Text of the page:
Yellowstone National Park Superintendent Dan Wenk, who was able to end years of litigation over a winter-use plan for the park, has been honored by the National Parks Conservation Association for his achievements during a nearly four-decade career with the National Park Service.
You apparently can add Rocky Mountain National Park to the list of parks where a New York artist felt inclined to paint images on rock outcrops
Do national park-related issues affect your decisions at the ballot box?
National parks around the country continue to push out proposals to increase fees in an effort to fund their operations. Among the latest proposals is one for a $20 day pass at Rocky Mountain National Park.
Fall is little more than a week old, yet winter has made an impressive appearance in Rocky Mountain National Park, where snowplows were busy Wednesday trying to keep Trail Ridge Road open for at least one more weekend.
Polling Shows Most Westerners Approve Of Federal Land-Management Agencies, Oppose Giving Lands Over To The States
A public opinion poll of key Western states has produced somewhat contradictory results when it comes to federal lands in those states. While strong numbers voiced positive views of agencies such as the National Park Service and U.S. Forest Service, strong numbers held their state governments in higher esteem than the federal government. Overall, though, a slight majority opposes proposals to turn those federal lands over to the states.
Exploring national parks on foot is a great way to pass the time, but learning about their background can be just as entertaining. And at Rocky Mountain National Park, some upcoming programs will look into the park's past.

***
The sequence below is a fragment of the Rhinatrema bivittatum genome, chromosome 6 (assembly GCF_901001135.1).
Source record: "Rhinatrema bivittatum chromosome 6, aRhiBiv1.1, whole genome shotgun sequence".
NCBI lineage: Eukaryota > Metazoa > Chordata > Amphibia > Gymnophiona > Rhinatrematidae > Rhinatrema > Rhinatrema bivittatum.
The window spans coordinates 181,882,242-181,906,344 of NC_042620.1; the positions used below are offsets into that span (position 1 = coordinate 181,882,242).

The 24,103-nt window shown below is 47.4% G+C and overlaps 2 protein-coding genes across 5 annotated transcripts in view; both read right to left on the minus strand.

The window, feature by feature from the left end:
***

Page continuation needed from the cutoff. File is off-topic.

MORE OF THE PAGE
A hiker at Rocky Mountain National Park was found dead Wednesday at the base of a rock outcrop roughly 200 feet below Alberta Falls.
Traveler's View: National Park Service Logos Lack Creativity, Fail To Celebrate "America's Best Idea"
National parks, it's held up, are "America's best idea," but logos chosen for the National Park Service to celebrate its centennial and to use in other venues fail to reflect that belief. Indeed, they ignore the rich heritage and beauty of the National Park System in a curious attempt to "engage and connect with new audiences."
Open-air painting can be one of the most challenging, and beautiful, forms of the art. And later this month you'll have the opportunity to watch painters in action as they work to capture the fall at Rocky Mountain National Park.
Essential Fall Guide '14: Celebrating Rocky Mountain National Park's Centennial, Join The Party At Estes Park
I don’t usually look to elk for hiking companions, but as I worked my way from Nymph Lake to Dream Lake towards my final destination at Emerald Lake, I couldn’t ignore the cow elk and her young calf. We didn’t share the trail, but they paralleled my travels and stuck close to the cascading creek that wore the lakes like gems on a necklace. They enjoyed the succulent vegetation while I enjoyed the Rocky Mountain grandeur.
There’s a sense of place in the West. It flows from endless stands of lodgepole pines, glades of aspen tinged gold by the season, horizons that spread the sky wider than you’ve ever noticed. Spend a little time here, and it seeps into you. It’s the distant bugle of a bull elk, a band of pronghorn darting across the open range, the chortling flock of sandhill cranes, southbound, high overhead. They all fill your senses with the West as it’s always been, as it always should be.